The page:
market research

July 2020

July 2020 New York Commercial Real Estate Market Report

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Manhattan Office:
June had only 410,000 RSF of office leases signed in Manhattan.
Office leasing for the current quarter was the slowest since 2009....

Manhattan Retail:
The retail apocalypse continues with more chains announcing store closings. When the eviction moratorium lifts, expect to see vacancy. Target signed 2 Manhattan leases.

Building Sales:
The second quarter saw just 55 deals totalling $4.3 billion, down from 237 deals totalling $14.6 billion a year prior.

New York Market Overview

Manhattan office leasing in the second quarter of 2020 totalled just 3.18 million square feet, ½ the previous quarter and down 72% from the previous year and the slowest quarter for office leasing since 2009. Manhattan’s overall availability increased 0.4% points to 10.6%, the highest since early 2015. Manhattan’s asking rent average slightly decreased. Subleases have remained constant.

Office leasing activity in April (1.35 million square feet) and May (1.42 million), in June, it was remaining at 410,000 square feet .

Midtown Office 1.88 million square feet in leasing activity in the quarter, down 52% year-over-year. The largest lease was TikTok’s 232,000-square-foot lease at 151 West 42nd Street .

Midtown South leasing activity declined 87% from the previous year to 640,000 square feet. The largest lease was Match Group, which signed a 41,000-square-foot lease at 60-74 Gansevoort Street.

Downtown the U.S. Securities and Exchange Commission rented 241,000 square feet at 100 Pearl Street, formerly 7 Hanover Square. Leasing activity in the submarket fell 73 % year-over-year to 660,000 square feet.

Work-from-home is predicted to create additional sublet space. That has yet to show up as Manhattan’s sublet availability rate went down to 2.2%.

Office:

Very few people have returned to their offices, despite it now being allowed. New York City entered Phase 2, allowing commercial office properties to operate at 50% capacity, outdoor dining to begin, barbershops to reopen and real estate agents to tour properties.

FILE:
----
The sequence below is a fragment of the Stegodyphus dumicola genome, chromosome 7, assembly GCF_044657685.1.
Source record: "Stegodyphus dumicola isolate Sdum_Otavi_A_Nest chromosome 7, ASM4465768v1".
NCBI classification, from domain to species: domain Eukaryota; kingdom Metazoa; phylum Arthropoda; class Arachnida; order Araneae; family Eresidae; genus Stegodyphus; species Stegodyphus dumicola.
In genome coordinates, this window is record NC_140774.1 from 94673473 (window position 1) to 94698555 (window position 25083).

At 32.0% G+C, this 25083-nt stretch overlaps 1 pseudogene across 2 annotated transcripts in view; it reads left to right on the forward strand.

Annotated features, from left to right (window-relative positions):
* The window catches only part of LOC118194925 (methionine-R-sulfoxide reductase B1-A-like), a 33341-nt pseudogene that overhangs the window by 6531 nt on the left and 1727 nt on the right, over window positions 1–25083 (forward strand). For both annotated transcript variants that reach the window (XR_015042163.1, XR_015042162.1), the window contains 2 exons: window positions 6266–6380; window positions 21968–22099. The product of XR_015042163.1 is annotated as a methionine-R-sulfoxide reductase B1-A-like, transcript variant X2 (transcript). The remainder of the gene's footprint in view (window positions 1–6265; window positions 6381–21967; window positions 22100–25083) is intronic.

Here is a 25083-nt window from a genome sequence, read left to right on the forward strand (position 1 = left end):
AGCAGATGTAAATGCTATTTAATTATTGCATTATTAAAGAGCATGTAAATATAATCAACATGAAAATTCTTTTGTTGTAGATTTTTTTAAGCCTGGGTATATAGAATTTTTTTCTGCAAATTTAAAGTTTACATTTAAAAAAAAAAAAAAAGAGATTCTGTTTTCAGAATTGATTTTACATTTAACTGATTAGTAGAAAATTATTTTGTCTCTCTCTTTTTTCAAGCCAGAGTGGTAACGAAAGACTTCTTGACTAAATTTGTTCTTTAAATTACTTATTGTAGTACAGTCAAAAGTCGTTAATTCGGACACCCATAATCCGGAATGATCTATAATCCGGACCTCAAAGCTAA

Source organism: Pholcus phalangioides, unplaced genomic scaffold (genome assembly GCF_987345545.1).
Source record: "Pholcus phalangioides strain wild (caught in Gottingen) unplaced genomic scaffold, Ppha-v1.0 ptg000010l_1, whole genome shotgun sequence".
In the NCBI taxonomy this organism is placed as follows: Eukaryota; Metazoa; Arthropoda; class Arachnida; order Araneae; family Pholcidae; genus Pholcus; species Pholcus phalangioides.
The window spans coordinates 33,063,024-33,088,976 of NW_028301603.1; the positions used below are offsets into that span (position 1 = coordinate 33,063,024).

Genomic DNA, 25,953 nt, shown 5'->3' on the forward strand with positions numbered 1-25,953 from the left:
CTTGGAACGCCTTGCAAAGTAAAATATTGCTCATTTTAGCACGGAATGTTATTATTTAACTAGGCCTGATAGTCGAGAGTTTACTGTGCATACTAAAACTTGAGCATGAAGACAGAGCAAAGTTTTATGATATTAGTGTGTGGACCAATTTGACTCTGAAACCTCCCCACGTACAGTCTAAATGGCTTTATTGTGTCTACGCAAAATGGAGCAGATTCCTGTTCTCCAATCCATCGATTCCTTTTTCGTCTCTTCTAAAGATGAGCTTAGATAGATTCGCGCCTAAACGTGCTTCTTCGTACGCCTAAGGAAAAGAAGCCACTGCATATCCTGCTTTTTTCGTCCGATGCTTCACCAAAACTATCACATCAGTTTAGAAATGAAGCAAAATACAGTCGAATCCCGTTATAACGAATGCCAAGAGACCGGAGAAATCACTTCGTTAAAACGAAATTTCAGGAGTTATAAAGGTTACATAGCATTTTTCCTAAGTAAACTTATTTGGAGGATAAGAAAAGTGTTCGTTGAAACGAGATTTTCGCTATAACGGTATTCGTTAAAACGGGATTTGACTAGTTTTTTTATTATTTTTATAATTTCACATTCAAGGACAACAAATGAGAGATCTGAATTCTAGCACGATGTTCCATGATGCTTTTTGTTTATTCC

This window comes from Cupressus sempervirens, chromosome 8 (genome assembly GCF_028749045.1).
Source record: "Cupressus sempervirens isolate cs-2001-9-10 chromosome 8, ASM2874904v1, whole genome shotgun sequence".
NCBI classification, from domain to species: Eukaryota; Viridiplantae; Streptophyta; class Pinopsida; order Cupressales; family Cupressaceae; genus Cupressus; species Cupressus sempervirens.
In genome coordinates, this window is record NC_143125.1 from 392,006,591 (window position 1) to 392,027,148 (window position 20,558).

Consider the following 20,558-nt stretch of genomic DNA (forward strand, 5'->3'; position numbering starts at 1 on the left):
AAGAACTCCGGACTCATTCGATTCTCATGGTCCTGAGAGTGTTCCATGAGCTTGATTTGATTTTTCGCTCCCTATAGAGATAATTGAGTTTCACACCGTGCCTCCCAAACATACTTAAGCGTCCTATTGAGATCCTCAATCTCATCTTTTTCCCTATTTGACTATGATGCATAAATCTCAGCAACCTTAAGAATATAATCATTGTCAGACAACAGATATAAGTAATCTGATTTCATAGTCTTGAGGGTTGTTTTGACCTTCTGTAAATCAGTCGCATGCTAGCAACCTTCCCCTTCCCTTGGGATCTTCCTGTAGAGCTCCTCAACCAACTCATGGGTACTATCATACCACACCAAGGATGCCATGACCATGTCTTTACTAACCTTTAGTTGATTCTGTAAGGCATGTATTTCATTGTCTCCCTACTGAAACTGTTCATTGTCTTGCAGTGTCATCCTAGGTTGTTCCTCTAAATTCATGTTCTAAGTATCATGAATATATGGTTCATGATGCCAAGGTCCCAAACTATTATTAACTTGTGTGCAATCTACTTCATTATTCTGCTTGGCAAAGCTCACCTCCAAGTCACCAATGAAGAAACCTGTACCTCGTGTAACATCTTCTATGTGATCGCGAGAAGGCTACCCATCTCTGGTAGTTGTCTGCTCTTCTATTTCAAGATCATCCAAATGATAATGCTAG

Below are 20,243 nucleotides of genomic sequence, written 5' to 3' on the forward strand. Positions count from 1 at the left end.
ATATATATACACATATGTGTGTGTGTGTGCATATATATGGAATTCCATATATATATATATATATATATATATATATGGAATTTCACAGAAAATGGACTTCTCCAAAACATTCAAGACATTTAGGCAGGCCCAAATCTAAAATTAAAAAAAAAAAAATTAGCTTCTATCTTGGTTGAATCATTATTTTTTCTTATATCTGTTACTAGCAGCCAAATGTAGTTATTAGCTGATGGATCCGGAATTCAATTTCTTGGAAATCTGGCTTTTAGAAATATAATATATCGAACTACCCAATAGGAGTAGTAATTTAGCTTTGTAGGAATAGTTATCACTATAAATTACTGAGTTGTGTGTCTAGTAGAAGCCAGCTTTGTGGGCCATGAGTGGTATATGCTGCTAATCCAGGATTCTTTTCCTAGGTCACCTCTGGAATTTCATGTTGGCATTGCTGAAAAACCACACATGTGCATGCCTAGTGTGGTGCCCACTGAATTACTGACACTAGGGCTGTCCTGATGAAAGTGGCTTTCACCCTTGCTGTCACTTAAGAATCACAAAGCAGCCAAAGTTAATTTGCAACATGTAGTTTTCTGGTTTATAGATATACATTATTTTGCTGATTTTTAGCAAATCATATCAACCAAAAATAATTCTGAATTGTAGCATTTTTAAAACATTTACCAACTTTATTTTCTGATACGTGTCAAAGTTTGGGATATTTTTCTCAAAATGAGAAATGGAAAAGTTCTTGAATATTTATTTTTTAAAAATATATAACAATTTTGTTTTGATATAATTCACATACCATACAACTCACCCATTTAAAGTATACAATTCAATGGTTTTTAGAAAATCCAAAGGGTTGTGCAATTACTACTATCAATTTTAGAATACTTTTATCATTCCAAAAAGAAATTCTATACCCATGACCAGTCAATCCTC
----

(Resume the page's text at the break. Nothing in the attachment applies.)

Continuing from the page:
It appears likely that a large portion of the workforce will continue to work from home well into the coming year. A recent poll found that companies expected just 10% of their employees to return to the office by August 15, and just 29% by year’s end.

Office workers will be returning to a new normal, with body temperature scans and socially distanced elevators. There’s a high degree of anxiety. Officing is going to be different than it was before.

Knotel missed two months of rent payments at 530 Broadway.

Allen & Overy and Japan’s Mitsubishi International renewed their office leases.

WeWork may exit or rethink 20% of its leases as they try to slash expenses and chase profitability. WeWork has 828 locations.

WeWork is pulling out of a lease for 115K S at 149 Madison Ave, potentially losing millions of dollars in the process. Columbia Property Trust is the landlord and had set aside almost $16M for a retrofit for WeWork.

Related and Oxford Properties are marketing Neiman’s 380,000 square feet at the top of the mall or roughly 40% of the shopping complex. Facebook is currently looking at the site.

Retail:

As many as 25,000 retail stores may close this year due to the coronavirus pandemic, with a majority closing in shopping malls, further hastening the industry’s decline.

Neiman Marcus, JCPenney, J.Crew, and Victoria’s Secret have filed for bankruptcy.

The Mall of America has fallen behind on its $1.4 billion mortgage, exposing the wider bond market to systemic risk.

Men’s Wearhouse and Jos. A. Bank may soon join the growing list of retailers that have declared bankruptcy in recent months.

Target signed a 20-year lease with Vornado Realty Trust for the 55,614-square-foot retail condo at the base of 150 East 86th Street.

Target signed a 23,362-square-foot lease with the Chetrit Group at 795 Columbus Avenue near Columbus Circle.

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